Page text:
What are portfolio projects?
A portfolio is a collection of projects, code, document, and other things that can help you showcase your skills. These usually go beyond degrees and certifications and show practical skills that the candidates have obtained.
A decent portfolio project usually take more effort than most learners would expect. It’s more than just uploading your code to github. Data engineering projects are not as easy to demonstrate as compared to a data science project that has more visual components.
Below is a list of things aspiring data engineers can work on to strength their profile.
- Personal Projects
- Project summary
- Data pipeline architecture diagrams
- Data infrastructure configuration templates/scripts
- Working code and scripts (ETL/ELT scripts, pipeline DAGs, etc.)
- Code committed and pushed to your github branches that employers can look into
- Blog posts that document your learning journey and your views on the data engineering world. We suggest Medium/Substack as the blogging platform or WordPress. You can also set up your own Github pages.
- Portfolio is extremely important because job search is usually a chicken and egg problem. It’s somewhat hard for applicants to show work related experiences without actually working in a DE role. Therefore, one of the best ways to showcase a career switcher’s background and skills is the project!
- Blog posts and Github can be used as great tools for networking and LinkedIn cold calling
- Portfolio projects not only demonstrate your skills but also show the hiring team how serious you’re and the level of effort you’ve put in
Building End-to-End DE Projects
Traditional data engineers in big companies may just need to focus on very specific tasks. For example, as an ETL specialist the DE may work with Informatica to transform and prepare data in the Informatica environment. The job market is increasingly looking for candidates who know more tools and design patterns. Especially in startups and tech companies that build their infrastructure on public clouds, data engineers have access to an abundant amount of tools and they either need to know how to work with a lot of those tools, or have to learn very quickly.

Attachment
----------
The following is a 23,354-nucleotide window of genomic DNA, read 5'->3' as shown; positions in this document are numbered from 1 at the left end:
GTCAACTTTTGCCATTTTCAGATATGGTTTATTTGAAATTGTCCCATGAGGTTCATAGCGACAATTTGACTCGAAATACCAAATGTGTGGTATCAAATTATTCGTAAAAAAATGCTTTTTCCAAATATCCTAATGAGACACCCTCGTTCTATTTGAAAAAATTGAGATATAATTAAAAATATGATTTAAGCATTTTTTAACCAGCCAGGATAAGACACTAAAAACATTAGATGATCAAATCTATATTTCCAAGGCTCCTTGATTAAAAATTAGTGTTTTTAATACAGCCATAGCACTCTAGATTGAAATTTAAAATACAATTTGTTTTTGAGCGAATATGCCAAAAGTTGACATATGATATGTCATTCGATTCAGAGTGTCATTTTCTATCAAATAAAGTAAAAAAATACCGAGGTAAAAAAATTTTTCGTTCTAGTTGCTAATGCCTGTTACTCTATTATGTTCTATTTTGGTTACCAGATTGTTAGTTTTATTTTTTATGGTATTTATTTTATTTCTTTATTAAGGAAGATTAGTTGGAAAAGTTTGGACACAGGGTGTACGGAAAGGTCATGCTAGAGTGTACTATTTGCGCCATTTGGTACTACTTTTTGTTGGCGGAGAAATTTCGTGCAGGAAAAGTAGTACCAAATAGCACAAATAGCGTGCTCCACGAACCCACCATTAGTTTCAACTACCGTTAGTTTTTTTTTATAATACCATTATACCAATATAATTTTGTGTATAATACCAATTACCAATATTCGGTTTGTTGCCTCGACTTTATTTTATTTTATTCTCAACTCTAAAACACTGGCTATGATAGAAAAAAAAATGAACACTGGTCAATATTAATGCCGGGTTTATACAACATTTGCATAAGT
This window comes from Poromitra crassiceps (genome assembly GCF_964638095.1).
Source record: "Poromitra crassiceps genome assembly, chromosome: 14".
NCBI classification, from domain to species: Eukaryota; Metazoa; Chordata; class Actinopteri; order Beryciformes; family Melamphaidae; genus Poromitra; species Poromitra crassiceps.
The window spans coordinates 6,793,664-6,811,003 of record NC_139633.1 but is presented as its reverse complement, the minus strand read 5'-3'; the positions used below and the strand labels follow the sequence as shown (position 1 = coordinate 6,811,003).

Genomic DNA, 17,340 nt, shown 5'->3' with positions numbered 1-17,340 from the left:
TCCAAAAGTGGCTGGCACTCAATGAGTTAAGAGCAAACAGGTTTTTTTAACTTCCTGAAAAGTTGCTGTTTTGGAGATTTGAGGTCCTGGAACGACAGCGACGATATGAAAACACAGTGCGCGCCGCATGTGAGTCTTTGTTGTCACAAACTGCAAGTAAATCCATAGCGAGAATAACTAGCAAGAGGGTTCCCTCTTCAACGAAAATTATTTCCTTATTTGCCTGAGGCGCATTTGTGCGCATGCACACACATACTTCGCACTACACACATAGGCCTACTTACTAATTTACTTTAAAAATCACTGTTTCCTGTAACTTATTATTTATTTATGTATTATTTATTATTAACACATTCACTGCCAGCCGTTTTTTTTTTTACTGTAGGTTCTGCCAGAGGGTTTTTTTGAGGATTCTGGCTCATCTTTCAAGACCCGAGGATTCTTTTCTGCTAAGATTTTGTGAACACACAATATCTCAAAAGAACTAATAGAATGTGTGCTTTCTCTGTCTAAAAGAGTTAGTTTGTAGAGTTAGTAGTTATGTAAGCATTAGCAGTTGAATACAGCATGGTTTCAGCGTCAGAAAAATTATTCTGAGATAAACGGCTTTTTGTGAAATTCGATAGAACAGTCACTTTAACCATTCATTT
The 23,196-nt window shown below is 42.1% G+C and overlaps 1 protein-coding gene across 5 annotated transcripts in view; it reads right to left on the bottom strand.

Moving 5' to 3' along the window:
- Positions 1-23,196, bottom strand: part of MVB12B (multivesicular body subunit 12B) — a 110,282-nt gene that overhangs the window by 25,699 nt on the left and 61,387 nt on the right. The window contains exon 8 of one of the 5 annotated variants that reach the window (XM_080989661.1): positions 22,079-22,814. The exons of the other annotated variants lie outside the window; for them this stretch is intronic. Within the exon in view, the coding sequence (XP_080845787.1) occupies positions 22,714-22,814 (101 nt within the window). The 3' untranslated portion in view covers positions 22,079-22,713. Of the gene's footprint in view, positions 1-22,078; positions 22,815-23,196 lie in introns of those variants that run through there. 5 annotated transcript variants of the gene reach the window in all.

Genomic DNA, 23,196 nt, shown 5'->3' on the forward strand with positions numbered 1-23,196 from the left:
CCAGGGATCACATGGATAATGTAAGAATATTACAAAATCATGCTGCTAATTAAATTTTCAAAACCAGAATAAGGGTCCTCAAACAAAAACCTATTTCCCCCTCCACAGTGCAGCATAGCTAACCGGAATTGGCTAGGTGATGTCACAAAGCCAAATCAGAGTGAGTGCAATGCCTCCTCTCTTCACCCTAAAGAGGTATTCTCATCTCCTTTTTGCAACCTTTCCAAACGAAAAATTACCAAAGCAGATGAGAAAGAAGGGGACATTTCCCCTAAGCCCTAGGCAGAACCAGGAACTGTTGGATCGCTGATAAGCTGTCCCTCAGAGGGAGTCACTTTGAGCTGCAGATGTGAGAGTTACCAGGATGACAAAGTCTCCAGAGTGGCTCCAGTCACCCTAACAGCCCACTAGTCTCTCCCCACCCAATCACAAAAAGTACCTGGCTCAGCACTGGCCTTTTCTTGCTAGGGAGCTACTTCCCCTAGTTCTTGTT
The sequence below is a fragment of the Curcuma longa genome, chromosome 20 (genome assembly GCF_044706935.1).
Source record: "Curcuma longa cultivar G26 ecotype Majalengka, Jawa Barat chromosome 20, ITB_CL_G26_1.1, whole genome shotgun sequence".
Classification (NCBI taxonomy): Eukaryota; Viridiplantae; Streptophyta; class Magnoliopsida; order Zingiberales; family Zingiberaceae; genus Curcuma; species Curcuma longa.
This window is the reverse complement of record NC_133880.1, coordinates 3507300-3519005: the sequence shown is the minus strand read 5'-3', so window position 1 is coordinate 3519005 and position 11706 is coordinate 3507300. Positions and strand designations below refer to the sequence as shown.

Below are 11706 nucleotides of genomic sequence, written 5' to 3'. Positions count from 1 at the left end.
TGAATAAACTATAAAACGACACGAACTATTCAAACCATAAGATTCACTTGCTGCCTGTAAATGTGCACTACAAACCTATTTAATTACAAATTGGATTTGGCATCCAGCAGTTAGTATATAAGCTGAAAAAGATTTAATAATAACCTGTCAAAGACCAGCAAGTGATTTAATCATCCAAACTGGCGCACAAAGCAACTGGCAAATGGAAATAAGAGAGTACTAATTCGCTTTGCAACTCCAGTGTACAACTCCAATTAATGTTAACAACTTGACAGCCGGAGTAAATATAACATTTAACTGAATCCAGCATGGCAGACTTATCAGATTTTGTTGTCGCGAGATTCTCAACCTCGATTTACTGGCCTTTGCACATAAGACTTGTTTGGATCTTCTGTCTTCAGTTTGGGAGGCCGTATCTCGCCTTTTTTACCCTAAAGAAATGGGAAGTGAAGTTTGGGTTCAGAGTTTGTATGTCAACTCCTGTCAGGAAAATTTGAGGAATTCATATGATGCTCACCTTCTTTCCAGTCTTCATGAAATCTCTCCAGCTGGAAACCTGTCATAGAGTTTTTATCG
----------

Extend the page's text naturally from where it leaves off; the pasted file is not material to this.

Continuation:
Therefore, WeCloudData suggests that when learning data engineering and building your portfolio projects, it’s very important to build projects that are end-to-end.
What does end-to-end project mean? An end-to-end project covers the entire data pipeline, from data collection, ingestion, to cleaning/transformation (ETL/ELT), loading into data lake/warehouse, and reverse ETL. It will be challenging to build something of this scope for a learner but try to build a pipeline that’s as complex and complete as possible.
Only showing code/scripts of processing data for ETL is not going to give candidates a huge advantage in the job search process.
Keep in mind that hiring managers always want to know the following:
- What problem are you trying to solve?
- What tools and platforms did you use?
- Why and how did you make some of the decisions on some tools and approaches
- What benefits did you approach have? Was it trying to optimizing the speed, or lowering the infrastructure cost, or improving the reliability?
Importance of Data Architecture and Demo
It’s very hard to explain the data pipeline and the best way is to create your pipeline diagram. Data engineers need to know how to work with diagraming tools such as draw.io or lucidchart to design pipeline/data architectures. It doesn’t have to be the most professional looking diagram but some key components need to be articulated. This will help the hiring managers understand what you did and leave a very strong impression. It can also be used as a potential tool during an interview for you to walk the hiring managers and senior data engineers through your project.